PD pitfalls to avoid
Potential risks educators should consider when implementing PD
It seems like it should be easy for educators to teach other educators. After all, administrators and teachers choose this profession because they understand the importance of learning and the value of delivering knowledge meaningfully and memorably. Continuing learning is essential for all teachers, and teachers who are always learning and improving their practice model that same growth mindset for their students. For a group of professionals with this mentality, creating effective professional development (PD) programs should be a smooth process — but at most schools, it’s not that simple. Despite the availability of great PD resources, many schools struggle to overcome the obstacles and implement PD that truly benefits teachers and students.
Ninety percent of teachers receive workshop-style PD sessions during the school year. The problem? Most teachers believe these workshops are ineffective — and the scholarly literature backs them up. Studies from the 1980s to the present have shown over and over that teachers who receive PD through workshops don’t implement what they learn, and their students don’t improve their performance.
Lack of differentiation
Those results are concerning, but not surprising given the drawbacks of the self-contained workshop format. As teacher and math coach Pauline Zdonek put it in a column for Edutopia:
“The majority of PDs I attend are repetitive, simplistic, or downright boring.”
Even for great administrators and educators, one-off workshops and lectures are difficult to differentiate and follow up on.
The best educators understand the importance of differentiation, and they would never subject their students to undifferentiated lessons. The same principle applies to PD. PD sessions that put experienced teachers in the same workshop as new or struggling ones serve no one: Teachers who know the workshop’s concepts will be bored and feel their time is being wasted, and newer teachers may struggle to keep up — or worse, feel their unique needs, interests, and challenges are not being addressed. It only exacerbates this problem when administrators and consultants design PD curriculum without input from teachers.
Just as problematically, the single-workshop model is unsuited to accountability: It usually leaves implementation up to individual teachers. Even for those teachers who do find the workshop’s content relevant and useful, one session cannot provide sufficient support to implement new strategies effectively.
Growing pains for edtech PD
This is a big issue in an era when the topics PD covers are more complex than ever. PD sessions are an important tool in adopting edtech solutions, but the workshop model just isn’t right for many of the newest platforms. Many educators are resistant to edtech because they see it as too complicated — and who can blame them when they don’t have access to the resources and training they need to learn it?
Unfortunately, edtech tends to be taught in “tech PD sessions” that are not segmented by subject — even though many of edtech’s most powerful applications are subject-specific. For instance, ELA and social studies teachers might use the same collaboration tools — but social studies teachers might benefit more from research and multimedia applications, while ELA teachers should focus on ways they can use these tools for writing projects. When the two groups are forced into one PD session, one or both will miss out on the best applications for their needs. Implementing tech tools and maximizing their effectiveness requires skill, practice, and ongoing support — not just one (possibly boring) lecture.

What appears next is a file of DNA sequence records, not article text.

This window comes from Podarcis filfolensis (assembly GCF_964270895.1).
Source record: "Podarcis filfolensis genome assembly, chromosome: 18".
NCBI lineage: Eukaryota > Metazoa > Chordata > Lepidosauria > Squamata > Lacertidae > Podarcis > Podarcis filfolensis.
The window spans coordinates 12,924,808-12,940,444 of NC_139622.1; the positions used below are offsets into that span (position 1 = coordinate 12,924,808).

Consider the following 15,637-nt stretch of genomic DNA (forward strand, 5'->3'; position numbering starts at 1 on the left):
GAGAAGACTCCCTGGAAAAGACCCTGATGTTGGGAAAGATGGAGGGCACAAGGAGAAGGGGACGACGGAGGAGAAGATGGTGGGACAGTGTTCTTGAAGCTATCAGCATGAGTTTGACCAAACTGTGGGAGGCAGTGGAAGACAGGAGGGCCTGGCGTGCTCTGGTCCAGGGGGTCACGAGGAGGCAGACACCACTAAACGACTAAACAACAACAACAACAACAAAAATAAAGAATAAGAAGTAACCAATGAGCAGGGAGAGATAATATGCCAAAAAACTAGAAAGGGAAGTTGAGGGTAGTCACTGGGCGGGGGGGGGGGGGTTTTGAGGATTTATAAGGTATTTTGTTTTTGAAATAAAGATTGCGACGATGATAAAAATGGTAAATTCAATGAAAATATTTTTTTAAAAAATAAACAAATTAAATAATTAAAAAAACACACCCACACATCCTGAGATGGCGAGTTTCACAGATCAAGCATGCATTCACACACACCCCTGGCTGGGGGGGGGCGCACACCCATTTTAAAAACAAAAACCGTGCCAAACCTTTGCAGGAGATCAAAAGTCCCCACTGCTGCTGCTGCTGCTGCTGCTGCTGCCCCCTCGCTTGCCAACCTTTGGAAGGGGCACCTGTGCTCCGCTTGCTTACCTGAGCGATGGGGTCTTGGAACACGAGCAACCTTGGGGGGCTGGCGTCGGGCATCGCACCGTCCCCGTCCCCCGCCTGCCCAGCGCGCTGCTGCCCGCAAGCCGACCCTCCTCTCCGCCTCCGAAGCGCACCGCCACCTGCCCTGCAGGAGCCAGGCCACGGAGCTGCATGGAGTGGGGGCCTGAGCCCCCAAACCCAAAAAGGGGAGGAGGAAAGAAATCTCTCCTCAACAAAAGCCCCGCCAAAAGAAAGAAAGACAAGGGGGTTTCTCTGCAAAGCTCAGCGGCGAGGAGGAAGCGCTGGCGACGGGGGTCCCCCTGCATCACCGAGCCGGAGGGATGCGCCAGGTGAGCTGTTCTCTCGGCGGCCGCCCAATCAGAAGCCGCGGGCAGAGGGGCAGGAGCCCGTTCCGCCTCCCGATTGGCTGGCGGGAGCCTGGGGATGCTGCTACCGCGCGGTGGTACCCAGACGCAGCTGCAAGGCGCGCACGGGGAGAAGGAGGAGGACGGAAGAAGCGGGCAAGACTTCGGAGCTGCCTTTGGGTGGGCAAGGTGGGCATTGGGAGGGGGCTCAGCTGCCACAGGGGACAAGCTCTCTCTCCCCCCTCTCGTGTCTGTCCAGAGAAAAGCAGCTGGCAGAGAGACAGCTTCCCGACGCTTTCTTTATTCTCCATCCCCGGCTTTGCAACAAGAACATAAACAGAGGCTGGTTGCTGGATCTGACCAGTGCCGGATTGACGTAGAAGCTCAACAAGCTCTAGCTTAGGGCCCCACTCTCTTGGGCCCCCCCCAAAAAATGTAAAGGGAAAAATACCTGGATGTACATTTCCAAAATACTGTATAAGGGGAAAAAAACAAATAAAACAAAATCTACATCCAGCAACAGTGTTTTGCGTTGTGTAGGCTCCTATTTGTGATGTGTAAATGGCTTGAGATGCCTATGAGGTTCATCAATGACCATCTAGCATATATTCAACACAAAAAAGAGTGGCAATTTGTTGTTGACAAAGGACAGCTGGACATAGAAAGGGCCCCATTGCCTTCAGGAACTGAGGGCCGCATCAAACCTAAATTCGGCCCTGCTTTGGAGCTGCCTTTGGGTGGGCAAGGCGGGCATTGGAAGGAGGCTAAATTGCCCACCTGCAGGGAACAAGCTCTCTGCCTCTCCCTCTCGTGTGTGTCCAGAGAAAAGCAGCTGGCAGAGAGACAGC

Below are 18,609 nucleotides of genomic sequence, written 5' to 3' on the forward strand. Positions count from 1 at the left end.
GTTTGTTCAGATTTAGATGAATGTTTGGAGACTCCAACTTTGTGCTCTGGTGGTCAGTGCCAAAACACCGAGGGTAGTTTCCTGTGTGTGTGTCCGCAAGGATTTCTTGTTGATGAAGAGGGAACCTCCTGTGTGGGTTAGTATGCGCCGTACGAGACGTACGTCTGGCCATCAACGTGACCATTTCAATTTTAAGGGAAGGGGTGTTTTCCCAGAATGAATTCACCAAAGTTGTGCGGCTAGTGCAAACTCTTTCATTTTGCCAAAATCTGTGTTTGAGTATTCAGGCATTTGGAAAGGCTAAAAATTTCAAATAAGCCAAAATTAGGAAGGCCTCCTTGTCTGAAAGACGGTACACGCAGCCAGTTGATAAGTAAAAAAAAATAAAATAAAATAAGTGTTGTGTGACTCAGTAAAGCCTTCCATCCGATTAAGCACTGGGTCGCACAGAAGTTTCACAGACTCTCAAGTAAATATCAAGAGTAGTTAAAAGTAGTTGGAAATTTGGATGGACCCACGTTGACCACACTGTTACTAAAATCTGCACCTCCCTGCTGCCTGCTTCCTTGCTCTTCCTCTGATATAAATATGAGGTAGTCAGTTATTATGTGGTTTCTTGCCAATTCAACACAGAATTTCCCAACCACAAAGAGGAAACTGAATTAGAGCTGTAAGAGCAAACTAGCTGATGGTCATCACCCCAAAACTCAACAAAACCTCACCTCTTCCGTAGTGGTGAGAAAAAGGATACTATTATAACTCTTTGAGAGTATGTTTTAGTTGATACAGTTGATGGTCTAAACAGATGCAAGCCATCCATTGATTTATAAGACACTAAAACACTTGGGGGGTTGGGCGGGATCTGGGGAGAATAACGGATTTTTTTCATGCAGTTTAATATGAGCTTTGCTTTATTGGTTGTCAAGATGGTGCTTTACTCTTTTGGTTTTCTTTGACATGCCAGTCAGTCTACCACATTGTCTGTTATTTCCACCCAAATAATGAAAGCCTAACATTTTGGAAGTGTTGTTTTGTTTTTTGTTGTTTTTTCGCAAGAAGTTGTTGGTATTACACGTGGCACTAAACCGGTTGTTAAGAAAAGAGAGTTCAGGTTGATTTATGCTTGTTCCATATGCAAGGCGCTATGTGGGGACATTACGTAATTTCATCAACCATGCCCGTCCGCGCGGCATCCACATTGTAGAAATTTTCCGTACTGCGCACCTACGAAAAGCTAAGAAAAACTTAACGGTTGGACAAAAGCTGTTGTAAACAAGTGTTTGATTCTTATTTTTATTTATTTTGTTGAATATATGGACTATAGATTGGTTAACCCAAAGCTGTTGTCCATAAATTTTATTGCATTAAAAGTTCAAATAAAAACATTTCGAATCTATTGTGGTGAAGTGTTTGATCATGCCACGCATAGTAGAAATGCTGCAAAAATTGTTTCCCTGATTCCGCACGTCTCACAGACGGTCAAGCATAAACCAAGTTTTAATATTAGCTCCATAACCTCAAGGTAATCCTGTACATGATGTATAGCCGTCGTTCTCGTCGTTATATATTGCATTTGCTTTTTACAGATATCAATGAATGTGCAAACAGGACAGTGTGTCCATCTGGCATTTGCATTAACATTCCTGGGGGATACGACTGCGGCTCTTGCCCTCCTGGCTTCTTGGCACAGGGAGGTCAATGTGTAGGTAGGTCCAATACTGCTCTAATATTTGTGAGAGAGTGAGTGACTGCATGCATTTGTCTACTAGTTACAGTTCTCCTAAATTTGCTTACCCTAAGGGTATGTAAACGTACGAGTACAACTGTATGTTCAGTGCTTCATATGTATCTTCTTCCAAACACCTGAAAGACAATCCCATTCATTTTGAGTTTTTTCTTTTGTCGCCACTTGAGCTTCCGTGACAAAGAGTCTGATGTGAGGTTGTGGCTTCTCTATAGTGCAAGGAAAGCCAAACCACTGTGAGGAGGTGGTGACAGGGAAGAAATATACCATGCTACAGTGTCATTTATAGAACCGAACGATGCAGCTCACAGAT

On a related note, many tech PD sessions tend to focus heavily on products and features rather than applications and skills. Teachers leave the sessions as experts on what a technology is and does, but might still be in the dark about how they can personally put it to work in their classrooms. PD sessions should engage teachers in active, collaborative learning centered on their unique learning goals for their students. Ultimately, edtech tools are a means to that end — and when they are introduced this way, a greater focus on applications will naturally follow.
What administrators can do
If the workshop model is so ineffective, why do schools still use it? As with many challenges in education, the answer lies in limited resources. Administrators often perceive one-size-fits-all workshops as the simplest and least demanding form of PD — but while it may require the least investment up front, it’s vastly inefficient when you consider the low return on that investment.
Fortunately, reimagining PD is possible, even for schools with limited resources. Administrators can draw on resources like Newsela’s Educator Center, adopt flexible formats that go beyond the standard workshop model, and collect teacher feedback and requests to determine curriculum. Increasingly, the best PD strategies include on-demand resources that teachers can access on their own time and at their own pace. By providing continuous access to PD knowledge, on-demand resources can provide teachers with foundational support while freeing up administrator time and resources.
Supporting teachers as they implement PD concepts doesn’t need to be expensive or time-consuming: It can be as simple as accountability sessions, designing multi-session PD curricula around the same topic, or supporting existing curricula with on-demand resources. Engaged, interested teachers produce passionate, high-achieving students — and improving PD is a great way to spark that engagement.
Check out our latest infographic, PD that innovates, to learn more about PD do’s and don'ts.